For those that enjoy driving, the UK has some of the best roads to offer, with superb scenery  and some picturesque pit stops to match. You might want to embark on a road trip to take advantage of the sunny weather, although most areas are as stunning to view in the colder months too.

Whether you are planning a UK staycation, or just fancy an adventure, we’ve put together a list of the best, and most photogenic road trip routes in the UK.

1. Herefordshire’s Black and White Villages – 40 miles

Leominster/ Eardisland/ Pembridge/ Weobley/ Dilwyn

Herefordshire has a cluster of medieval villages, complete with half-timbered black and white buildings, traditional pubs and tea shops, and stone churches reminiscent of the Norman conquerors. Make sure you sample Herefordshire’s famous cider and hearty food.

The trail through the black and white villages will take you through several villages and towns including Leominster, Eardisland, Pembridge, Weobley and Dilwyn.

2. The Cambrian Way, Wales – 73 miles

Cadiff / Brecon Beacons / Elan Valley / Llududno

The Cambrian Way driving route has some of the best scenery in the country, and runs from south to north Wales. Starting in the Welsh capital Cardiff, you’ll go through the south Wales valleys filled with dramatic landscapes with Colliery heritage.

Brecon Beacons National Park offers impressive views and outdoor activities, with backdrops of beautiful peaks and ridges. Then onwards to the Elan Valley, through the dams and reservoirs, towards the final stop in the coastal town of Llandudno in North Wales. Once in Llandudno, take a scenic ride in a cable car, or take a romantic walk on the Victorian pier.

3. Causeway Coastal Route, Northern Ireland – 200 miles

This route is over 200 miles long, running from Belfast to Derry. Starting in Belfast, you’ll head out of the city towards the historic town of Carrickfergus, which features the well-preserved Carrickfergus Castle. Continuing along the costal route, you’ll be greeted with the famous Dark Hedges – a tree-lined road that was used as the filming location of King’s Road in the second season of Game of Thrones.

Continue along the route of coastal towns such as Ballintoy, Port Rush and Portstewart, until you get to Derry, the final destination.

4. The Atlantic Highway, Devon to Cornwall – 77 miles

Spanning from Devon to Cornwall, the Atlantic Highway is a 77-mile section of the A39. Starting in Barnstaple in Devon, you’ll pass beautiful beaches, national parks and fishing villages. Keep following the A39 towards Wadebridge and Bude, making time for some cream tea and sea views. Coastal walks and pub lunches are on the agenda, before taking a dip in Bude sea pool.

Keep on the A39 to arrive in your final destination, Newquay – the surfing capital of the UK.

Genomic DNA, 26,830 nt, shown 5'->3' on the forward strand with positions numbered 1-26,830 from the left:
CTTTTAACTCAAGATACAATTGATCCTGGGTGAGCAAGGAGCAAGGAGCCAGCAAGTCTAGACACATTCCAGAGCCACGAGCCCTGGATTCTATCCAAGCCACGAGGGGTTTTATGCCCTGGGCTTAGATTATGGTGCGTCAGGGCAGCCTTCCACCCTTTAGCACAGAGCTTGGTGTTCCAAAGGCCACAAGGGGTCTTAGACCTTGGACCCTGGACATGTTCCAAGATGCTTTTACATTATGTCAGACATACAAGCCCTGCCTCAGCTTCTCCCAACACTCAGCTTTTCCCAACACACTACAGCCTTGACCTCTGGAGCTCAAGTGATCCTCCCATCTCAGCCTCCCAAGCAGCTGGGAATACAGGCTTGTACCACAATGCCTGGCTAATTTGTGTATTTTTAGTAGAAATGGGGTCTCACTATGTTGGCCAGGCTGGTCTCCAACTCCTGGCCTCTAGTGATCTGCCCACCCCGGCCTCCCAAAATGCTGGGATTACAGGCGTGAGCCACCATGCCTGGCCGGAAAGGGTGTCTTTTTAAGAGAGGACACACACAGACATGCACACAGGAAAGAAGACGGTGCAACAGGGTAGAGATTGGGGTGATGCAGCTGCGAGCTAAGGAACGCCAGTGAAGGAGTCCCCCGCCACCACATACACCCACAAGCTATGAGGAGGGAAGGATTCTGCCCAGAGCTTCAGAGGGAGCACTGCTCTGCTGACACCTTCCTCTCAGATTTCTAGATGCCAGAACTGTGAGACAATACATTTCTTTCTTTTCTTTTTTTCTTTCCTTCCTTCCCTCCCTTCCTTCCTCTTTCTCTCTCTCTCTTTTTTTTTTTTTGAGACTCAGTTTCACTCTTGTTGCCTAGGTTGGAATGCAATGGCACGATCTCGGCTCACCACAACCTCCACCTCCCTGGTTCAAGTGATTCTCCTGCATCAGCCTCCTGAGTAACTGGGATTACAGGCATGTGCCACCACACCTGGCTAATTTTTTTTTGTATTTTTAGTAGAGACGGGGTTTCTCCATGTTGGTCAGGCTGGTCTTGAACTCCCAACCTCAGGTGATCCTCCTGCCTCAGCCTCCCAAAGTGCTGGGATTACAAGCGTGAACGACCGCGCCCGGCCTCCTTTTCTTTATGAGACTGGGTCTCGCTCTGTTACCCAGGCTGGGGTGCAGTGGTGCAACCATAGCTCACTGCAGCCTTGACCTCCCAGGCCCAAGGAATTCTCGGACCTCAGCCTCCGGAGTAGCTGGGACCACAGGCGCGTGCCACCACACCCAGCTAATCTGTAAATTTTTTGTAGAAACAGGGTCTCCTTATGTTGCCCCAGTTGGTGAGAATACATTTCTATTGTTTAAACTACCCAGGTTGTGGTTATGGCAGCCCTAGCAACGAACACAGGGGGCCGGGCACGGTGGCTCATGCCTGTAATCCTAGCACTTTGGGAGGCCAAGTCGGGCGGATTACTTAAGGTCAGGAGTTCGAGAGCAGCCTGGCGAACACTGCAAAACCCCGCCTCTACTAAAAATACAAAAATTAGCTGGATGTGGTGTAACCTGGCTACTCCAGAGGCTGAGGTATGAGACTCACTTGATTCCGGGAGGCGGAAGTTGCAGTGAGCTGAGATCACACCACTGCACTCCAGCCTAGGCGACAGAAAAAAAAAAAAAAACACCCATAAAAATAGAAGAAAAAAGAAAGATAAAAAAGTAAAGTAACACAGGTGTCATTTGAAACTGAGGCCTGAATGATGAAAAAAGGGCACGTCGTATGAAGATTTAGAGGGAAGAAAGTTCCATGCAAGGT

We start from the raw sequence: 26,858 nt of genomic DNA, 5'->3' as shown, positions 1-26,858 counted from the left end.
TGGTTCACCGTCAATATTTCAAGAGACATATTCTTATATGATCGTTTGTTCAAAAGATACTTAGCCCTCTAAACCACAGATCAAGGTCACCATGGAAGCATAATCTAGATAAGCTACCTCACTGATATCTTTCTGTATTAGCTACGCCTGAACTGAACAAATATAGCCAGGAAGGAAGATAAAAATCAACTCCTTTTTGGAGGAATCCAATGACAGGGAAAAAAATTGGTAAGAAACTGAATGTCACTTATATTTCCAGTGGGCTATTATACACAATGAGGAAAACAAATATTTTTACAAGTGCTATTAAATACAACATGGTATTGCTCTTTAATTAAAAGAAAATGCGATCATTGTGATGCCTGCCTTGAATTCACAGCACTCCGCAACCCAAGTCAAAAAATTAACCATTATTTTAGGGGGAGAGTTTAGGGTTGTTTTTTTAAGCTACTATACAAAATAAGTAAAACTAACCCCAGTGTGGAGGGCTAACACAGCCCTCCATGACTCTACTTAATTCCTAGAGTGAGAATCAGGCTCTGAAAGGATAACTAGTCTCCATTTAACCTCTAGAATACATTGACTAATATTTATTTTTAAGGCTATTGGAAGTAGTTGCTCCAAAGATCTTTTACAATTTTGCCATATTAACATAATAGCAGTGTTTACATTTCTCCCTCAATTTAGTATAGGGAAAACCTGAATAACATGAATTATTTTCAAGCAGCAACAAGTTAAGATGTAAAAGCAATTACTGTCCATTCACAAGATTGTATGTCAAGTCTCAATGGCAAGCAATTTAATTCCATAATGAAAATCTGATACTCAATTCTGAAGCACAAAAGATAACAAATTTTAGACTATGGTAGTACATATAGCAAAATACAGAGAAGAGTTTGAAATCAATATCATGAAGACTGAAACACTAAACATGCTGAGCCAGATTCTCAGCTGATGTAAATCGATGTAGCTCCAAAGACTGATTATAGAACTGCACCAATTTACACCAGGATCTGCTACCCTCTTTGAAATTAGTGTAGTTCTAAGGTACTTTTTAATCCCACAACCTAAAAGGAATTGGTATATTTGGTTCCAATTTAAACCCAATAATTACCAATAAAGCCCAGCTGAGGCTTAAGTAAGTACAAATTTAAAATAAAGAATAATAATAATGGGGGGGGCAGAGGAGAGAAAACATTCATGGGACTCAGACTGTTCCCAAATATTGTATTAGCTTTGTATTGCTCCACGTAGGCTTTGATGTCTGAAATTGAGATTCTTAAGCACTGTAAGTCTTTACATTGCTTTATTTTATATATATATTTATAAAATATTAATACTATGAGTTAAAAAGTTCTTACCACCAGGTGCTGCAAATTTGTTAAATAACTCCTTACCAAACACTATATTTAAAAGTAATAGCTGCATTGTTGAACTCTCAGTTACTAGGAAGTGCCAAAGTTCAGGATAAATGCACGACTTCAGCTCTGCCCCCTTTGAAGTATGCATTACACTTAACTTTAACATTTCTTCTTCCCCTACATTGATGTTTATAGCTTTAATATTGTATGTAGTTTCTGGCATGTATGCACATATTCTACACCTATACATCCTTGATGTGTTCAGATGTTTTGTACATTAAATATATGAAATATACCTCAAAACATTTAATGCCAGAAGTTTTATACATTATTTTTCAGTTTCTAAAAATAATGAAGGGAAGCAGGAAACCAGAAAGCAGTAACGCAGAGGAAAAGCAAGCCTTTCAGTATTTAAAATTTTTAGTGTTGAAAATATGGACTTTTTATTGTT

5. The North Coast 500, Scotland – 500 miles

Known as Scotland’s Route 66, the North Coast 500 (NC500) is a 500 mile loop around the highland coast, boasting the most amazing Scottish scenery.

Starting and ending in Inverness, you’ll experience the scenic coastlines, historic castles, sandy beaches, puffin lookout spots and burial grounds. As well as a range of accommodation and campsites to stay at, Scotland also permits wild camping, meaning you can set up camp in some really scenic locations away from other campers.

6. Northumberland Coastal Route, England – 30 miles

This route begins in the coastal village Alnmouth, and then down the coast road and onto the fishing village of Boulmer, where the locals go out to catch crab and lobster.

There is a huge amount of castles on this route, including the 14th-century fortification Dunstanburgh Castle, just north of the village of Craster. When you get to the coastal village named Seahorses, you can get a boat to one of the UK’s top wildlife spots, Farne Islands.

7. Classic Cotswold route, England – 45 miles

The Cotswold area is one of the most picturesque places in the UK. There are lots of different routes to drive in the area, but one of the most popular is a 45 mile loop that starts and ends in the village of Broadway, full of independent stores, hotels and antique shops.

This route also takes you through Bourton on the Water, Stow on the Wold and Lower Slaughter, Broadway, Stanton Stanway, Hailes Abbey, Guiting Power and then on towards Upper Slaughter and Lower Slaughter. When in Lower Slaughter, be sure to visit Copse Hill Road, which was voted the most romantic street in Britain.

Known as the Little Venice of the Cotswolds, you’ll then get to Bourton-on-the-Water, for a nice walk along the River Windrush.

8. The Coastal Way, Wales – 180 miles

With sea views on one side and mountains on the other, the Coastal Way is a 180 mile route and is a national trail that stretches the entire length of Cardigan Bay. One of the more challenging routes in the UK due to it’s single track lanes, you’ll discover many secluded spots and sandy beaches.

You’ll start your journey at St David’s in South Wales – Britain’s smallest city, then heading up the coast, passing through Fishguard, Cardigan, and Barmouth, where you’ll eventually get to the final location along the coastal route – Aberdaron. Aberdaron is located near to Porth Meudwy, from which you can trip to wildlife hotspot Bardsey Island.